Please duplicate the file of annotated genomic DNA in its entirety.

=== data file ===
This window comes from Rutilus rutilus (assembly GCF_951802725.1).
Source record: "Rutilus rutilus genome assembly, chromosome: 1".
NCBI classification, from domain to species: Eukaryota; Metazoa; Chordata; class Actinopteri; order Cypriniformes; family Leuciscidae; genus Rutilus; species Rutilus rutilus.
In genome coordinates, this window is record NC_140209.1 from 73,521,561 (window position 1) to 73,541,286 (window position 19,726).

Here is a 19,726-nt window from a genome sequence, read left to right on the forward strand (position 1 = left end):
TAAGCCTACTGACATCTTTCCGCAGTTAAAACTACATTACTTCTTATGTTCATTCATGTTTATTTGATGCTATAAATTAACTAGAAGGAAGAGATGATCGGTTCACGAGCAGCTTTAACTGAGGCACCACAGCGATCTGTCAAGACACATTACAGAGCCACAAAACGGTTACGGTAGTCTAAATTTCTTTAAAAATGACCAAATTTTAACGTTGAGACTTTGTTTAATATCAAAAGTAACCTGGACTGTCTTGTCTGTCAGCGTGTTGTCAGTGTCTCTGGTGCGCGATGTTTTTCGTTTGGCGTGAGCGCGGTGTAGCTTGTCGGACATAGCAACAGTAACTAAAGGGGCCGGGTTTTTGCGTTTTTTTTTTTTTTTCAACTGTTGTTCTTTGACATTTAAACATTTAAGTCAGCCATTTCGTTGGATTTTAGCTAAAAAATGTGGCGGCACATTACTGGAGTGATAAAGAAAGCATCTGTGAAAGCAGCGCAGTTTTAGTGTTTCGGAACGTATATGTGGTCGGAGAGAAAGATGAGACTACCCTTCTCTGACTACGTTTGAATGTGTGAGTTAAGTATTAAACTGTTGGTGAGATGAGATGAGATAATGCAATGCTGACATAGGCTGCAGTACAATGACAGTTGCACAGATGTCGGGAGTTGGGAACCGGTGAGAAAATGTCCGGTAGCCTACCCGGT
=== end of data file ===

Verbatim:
This window comes from Rutilus rutilus (assembly GCF_951802725.1).
Source record: "Rutilus rutilus genome assembly, chromosome: 1".
NCBI classification, from domain to species: Eukaryota; Metazoa; Chordata; class Actinopteri; order Cypriniformes; family Leuciscidae; genus Rutilus; species Rutilus rutilus.
In genome coordinates, this window is record NC_140209.1 from 73,521,561 (window position 1) to 73,541,286 (window position 19,726).

Here is a 19,726-nt window from a genome sequence, read left to right on the forward strand (position 1 = left end):
TAAGCCTACTGACATCTTTCCGCAGTTAAAACTACATTACTTCTTATGTTCATTCATGTTTATTTGATGCTATAAATTAACTAGAAGGAAGAGATGATCGGTTCACGAGCAGCTTTAACTGAGGCACCACAGCGATCTGTCAAGACACATTACAGAGCCACAAAACGGTTACGGTAGTCTAAATTTCTTTAAAAATGACCAAATTTTAACGTTGAGACTTTGTTTAATATCAAAAGTAACCTGGACTGTCTTGTCTGTCAGCGTGTTGTCAGTGTCTCTGGTGCGCGATGTTTTTCGTTTGGCGTGAGCGCGGTGTAGCTTGTCGGACATAGCAACAGTAACTAAAGGGGCCGGGTTTTTGCGTTTTTTTTTTTTTTTCAACTGTTGTTCTTTGACATTTAAACATTTAAGTCAGCCATTTCGTTGGATTTTAGCTAAAAAATGTGGCGGCACATTACTGGAGTGATAAAGAAAGCATCTGTGAAAGCAGCGCAGTTTTAGTGTTTCGGAACGTATATGTGGTCGGAGAGAAAGATGAGACTACCCTTCTCTGACTACGTTTGAATGTGTGAGTTAAGTATTAAACTGTTGGTGAGATGAGATGAGATAATGCAATGCTGACATAGGCTGCAGTACAATGACAGTTGCACAGATGTCGGGAGTTGGGAACCGGTGAGAAAATGTCCGGTAGCCTACCCGGT